After about a 10 minute wait for our next call (during which I dashed into The Pancake House and got Jeanine and I a MacMuffin with sausage and onions), we were sent to pick up a couple at a hotel on Main Street who wanted to be driven out to British Landing and dropped off.  When we arrived, Jeanine explained that British Landing was the farthest point on the island that a taxi goes, and the cost would be $29.00.  That was fine with them.  They wanted the experience of walking half-way around the island, but because of the weather didn’t want to chance being gone long enough to do the entire 8.2 miles.  We started out on M-185, the highway around the island, and I did my “blog talk” to this nice couple from Kentucky.


They were so cute, all snuggled up together in the back seat.  I told them the story of how we ended up on Mackinac, and they told me a little about themselves.  They asked Jeanine what had brought her to the island, and Jeanine said, “the ferry”.  We all cracked up.  Jeanine said she doesn’t use that one a lot, but it does get a laugh every time.  Then she told them the real reason she was here – her love of horses.  As we covered the four miles out to British landing, the clouds over the bridge looked threatening, but the rain never came.


westbluffWe passed the West Bluff with its “cottages” and went around a drive-it-yourself buggy.  The Kentucky couple asked if the companies used the oldest horses for those carriages.  Jeanine said yes – a lot of people who rent the buggies have no experience at all in driving horses, so they try to put a safe, calm horse with them.  That led to a discussion on the ages of the horses on the island.  Jeanine explained that most horses come to the island at about 5 years of age and will usually work until they are 15 or 20, depending on the horse.  Andy and Thunder are eight or nine years old, so they are just getting started.  The majority of the horses are bought from the Amish who have already trained them to pull loads.   The horses are switched between taxis, livery, tours, and drays each year.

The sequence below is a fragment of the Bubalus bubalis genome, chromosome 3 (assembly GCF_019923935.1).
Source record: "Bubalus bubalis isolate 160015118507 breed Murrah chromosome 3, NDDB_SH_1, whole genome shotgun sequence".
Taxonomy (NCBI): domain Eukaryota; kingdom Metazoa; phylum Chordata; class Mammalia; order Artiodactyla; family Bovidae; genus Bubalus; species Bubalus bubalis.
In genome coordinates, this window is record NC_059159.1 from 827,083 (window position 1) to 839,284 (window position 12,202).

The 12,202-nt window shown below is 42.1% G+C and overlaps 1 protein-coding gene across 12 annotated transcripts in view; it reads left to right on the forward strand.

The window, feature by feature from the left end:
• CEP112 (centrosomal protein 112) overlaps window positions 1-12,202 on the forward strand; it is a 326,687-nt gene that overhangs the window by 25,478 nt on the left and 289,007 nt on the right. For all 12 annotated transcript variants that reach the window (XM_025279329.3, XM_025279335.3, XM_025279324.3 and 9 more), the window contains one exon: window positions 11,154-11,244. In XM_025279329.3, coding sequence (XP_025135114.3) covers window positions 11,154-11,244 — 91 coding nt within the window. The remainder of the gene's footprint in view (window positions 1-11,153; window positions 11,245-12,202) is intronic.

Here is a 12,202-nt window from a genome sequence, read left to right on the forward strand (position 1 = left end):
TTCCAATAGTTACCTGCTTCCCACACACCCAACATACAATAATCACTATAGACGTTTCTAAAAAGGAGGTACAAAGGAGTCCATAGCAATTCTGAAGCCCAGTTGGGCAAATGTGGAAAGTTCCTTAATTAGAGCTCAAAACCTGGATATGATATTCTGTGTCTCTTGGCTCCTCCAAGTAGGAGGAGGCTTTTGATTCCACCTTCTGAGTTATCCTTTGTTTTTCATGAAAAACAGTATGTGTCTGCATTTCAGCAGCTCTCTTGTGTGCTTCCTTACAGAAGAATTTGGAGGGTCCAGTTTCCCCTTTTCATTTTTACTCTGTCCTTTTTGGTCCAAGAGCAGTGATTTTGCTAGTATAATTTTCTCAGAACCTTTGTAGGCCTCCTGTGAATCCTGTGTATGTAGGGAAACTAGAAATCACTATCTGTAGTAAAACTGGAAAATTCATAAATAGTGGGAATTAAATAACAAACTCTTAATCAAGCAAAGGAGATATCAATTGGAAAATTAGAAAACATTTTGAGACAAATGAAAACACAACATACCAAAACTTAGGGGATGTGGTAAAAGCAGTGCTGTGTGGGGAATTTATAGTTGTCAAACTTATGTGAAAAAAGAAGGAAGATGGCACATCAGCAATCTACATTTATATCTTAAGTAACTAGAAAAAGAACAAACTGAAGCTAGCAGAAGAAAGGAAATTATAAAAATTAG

We let the couple off at Cannonball, the half-way point and a great place to get something to drink and their famous fried pickles.  The lady who runs Cannonball was out the door like a shot when we pulled up – she knows the drivers can’t get off, and she knows they are on a tight schedule.  Those pickles were ready in a flash. 


As the last pickle was going down, we got a call to pick up at Pinewood, behind Stonecliffe.  We took the road going up through the center of the island (one of my favorites), and were rewarded by woods filled with blooming wildflowers.


We waited for nearly 10 minutes for the riders at Pinewood, only to find out that they had decided to take the hotel shuttle downtown.  By then it was 12:15, so Jeanine headed for the barn to switch out her team.  Andy and Thunder would not work again until the next afternoon, have the whole next day off, then begin the cycle again the next morning.  Aiden and Donny were waiting to unhitch the tired horses, and they were led into their stalls, where Jeanine checked to make sure they were ok and had started eating.    The new team, Anna and Newt, were ready and waiting for Jeanine.  When it’s time to switch horses, it doesn’t matter if the taxi has riders or is empty.  The horses are switched on time.  Because of that, the driver cannot get her second team ready, so that is done by the barn workers. 




After Jeanine leaves, Andy and Thunder will be unharnessed, curried, brushed and given another bath.  Jeanine climbs aboard for the second half of her shift and starts back downtown.  When she returns to the barn at 7 p.m., she will unharness Anna and Newt and repeat the process the barn workers did for the first team.  She won’t go home until she has done everything she needs to do to make sure her horses are comfortable, fed, and settled in for the night. When that is accomplished, Jeanine’s shift will be over.